i gcomhair hamstar, for hamsters

iora [UH-ruh], usually in either the phrase “iora rua” (red squirrel) or “iora glas” (gray squirrel, not a “green” squirrel–for animals with gray fur, we may use “glas,” which normally means green.  But for an animal’s fur, it’s understood to mean “gray,” which is normally “liath”

ó am go ham [oh ahm go hahm], from time to time

réitithe, sorted, organized

an rud is tábhachtai, the thing that is most important (from “tábhachtach,” important)

ruga, rug

sanasaíocht, etymology

Searbhán [SH·AR-u-vawn], Sherwin; “a Shearbháin” [uh HAR-u-vaw-in], “Sherwin!” (in direct address)

úinéir [OON-yayrzh], owner; úinéara [OON-yayr-uh], of an owner; an úinéara, of the owner

thar a bheith [har uh veh], “very” (in this context)

Bhuel, sin roinnt focal a bhi sa chomhrá. Tá súil agam go raibh siad suimiúil. SGF — Róislín

Nóta (maidir leis an bhfocal “gimp” i mBéarla): The word “gimp” has at least four unrelated meanings in English. Three of the four are a) a type of thread or cord, b) gumption, and c) a limp. These are pronounced with the “hard g” like “giomnáisiam.” The fourth “gimp,” meaning “slim” or “neat,” is sometimes spelled “jimp” and has the “soft g” sound (like English “j”).  The story of these words must be a saga unto themselves. Why not just use English “gecko” or “get” as an example of the “hard g” pronunciation for this blog?  Well, I could have but I wanted to get as close as possible to the actual “giom-” sound of the Irish word. The closer the syllables are, the better I think they work as pronunciation aids. Very few English words actually start with “gim-” and of the handful of others, “gimcrack” has the “j” sound for the “g,” and “gimbals” (used in a ship’s navigation) can be pronounced with either a “g” sound or a “j” sound, so those examples don’t help.  Anyway, there’s some interesting food for thought for a future blog post–an Ghaeilge ar “gimcrack” agus an Ghaeilge ar “gimbals.” Lá éigin!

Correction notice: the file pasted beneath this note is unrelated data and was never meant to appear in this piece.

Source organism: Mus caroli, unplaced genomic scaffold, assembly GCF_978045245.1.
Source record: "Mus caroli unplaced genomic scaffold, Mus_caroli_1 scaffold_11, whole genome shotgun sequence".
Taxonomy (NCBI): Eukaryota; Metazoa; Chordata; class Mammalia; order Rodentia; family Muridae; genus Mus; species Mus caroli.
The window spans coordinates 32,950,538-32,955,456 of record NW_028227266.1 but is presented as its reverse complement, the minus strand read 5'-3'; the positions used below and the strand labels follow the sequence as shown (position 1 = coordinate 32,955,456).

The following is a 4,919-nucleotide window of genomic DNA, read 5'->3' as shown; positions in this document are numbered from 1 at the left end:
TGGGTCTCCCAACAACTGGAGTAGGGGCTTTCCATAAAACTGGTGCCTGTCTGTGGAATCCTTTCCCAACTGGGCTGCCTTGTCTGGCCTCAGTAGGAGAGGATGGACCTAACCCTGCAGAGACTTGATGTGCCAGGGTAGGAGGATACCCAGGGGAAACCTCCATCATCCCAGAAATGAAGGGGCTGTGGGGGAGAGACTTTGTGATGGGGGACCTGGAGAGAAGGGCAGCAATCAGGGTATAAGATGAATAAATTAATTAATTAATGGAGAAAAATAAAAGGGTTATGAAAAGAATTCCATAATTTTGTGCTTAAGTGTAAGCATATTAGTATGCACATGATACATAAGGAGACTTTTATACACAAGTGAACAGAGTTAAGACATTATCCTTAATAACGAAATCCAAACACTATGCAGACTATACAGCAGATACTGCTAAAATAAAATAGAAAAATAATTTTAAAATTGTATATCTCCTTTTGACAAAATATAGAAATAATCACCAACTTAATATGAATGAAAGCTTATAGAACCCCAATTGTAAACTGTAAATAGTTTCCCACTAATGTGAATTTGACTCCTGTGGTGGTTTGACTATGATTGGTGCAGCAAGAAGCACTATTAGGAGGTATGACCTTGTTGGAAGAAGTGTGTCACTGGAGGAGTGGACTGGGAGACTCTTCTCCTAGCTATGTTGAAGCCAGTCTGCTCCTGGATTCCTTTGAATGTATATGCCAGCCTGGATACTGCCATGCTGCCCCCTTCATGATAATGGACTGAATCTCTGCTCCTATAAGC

Nasc: Comhrá: Searbhán an tSeirbil agus Hamultún an Hamstar ag caint faoina gcásanna Posted on 31 Jan, 2016 by róislín in Irish Language (https://blogs.transparent.com/irish/comhra-searbhan-an-tseirbil-agus-hamaltun-an-hamstar-ag-caint-faoina-gcasanna/ )

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Comments:

  1. John:

    I never understood how ‘Iora Glas’ could mean ‘grey squirrel’ until I moved to Scotland and learned that over here ‘Glas’ does mean ‘Grey’. Liath, while used to mean grey for ‘hair colour’ and sometimes in relation to mountain descriptions, is used more often to mean a sort of ‘light blue’. ‘Uanine’ is used for green over here.

    I like to imagine some kid growing up with Scots Gaelic wondering why ‘Glasraí’ is their word for vegetables, while to an Irish speaker this makes perfect sense. I for one, would be much more like to eat my ‘green’s rather than my ‘greys’!

    • róislín:

      @John Pointe suimiúil, John. It’s also interesting that while Welsh also has the word ‘glas,’ it generally means ‘blue.” For ‘green,’ the usual word is “gwyrdd” and grey/gray is ‘llwyd.” And I agree, food that would literally be “liath” would look fairly ‘neamhbhlasta.’ Go raibh maith agat as scríobh isteach.